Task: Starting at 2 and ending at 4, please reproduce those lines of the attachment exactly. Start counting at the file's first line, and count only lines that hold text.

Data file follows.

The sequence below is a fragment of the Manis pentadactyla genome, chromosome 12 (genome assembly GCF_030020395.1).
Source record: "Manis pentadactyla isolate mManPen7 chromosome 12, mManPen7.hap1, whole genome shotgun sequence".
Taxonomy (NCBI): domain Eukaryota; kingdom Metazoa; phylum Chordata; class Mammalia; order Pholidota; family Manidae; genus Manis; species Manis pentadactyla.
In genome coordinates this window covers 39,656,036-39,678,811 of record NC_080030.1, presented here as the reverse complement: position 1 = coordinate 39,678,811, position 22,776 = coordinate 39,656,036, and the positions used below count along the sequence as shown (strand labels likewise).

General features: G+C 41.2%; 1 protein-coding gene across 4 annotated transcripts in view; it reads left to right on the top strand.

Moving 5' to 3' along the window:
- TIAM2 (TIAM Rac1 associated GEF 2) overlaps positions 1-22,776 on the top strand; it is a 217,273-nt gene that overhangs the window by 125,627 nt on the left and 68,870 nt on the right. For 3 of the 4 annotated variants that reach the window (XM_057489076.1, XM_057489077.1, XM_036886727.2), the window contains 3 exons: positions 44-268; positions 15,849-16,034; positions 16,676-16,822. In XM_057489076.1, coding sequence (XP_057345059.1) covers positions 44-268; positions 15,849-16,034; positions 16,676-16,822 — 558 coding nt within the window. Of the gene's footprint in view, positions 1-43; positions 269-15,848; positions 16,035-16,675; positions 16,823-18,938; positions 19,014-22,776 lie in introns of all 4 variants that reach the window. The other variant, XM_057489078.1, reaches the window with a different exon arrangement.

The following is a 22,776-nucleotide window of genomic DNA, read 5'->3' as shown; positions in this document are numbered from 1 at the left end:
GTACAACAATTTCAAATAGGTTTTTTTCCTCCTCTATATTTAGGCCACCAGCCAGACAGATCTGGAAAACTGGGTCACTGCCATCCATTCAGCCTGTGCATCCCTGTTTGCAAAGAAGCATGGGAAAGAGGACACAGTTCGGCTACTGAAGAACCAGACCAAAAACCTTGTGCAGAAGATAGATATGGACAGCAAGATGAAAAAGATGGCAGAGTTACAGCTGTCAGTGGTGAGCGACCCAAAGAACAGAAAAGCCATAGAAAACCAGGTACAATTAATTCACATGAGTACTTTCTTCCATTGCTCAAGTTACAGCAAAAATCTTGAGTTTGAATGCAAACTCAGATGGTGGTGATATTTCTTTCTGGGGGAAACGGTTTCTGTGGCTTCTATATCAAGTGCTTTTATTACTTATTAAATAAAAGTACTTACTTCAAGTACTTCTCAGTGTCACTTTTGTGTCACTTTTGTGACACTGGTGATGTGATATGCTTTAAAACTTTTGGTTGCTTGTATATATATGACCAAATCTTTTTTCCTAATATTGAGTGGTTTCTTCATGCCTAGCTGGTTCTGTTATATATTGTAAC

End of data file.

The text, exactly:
Source record: "Manis pentadactyla isolate mManPen7 chromosome 12, mManPen7.hap1, whole genome shotgun sequence".
Taxonomy (NCBI): domain Eukaryota; kingdom Metazoa; phylum Chordata; class Mammalia; order Pholidota; family Manidae; genus Manis; species Manis pentadactyla.
In genome coordinates this window covers 39,656,036-39,678,811 of record NC_080030.1, presented here as the reverse complement: position 1 = coordinate 39,678,811, position 22,776 = coordinate 39,656,036, and the positions used below count along the sequence as shown (strand labels likewise).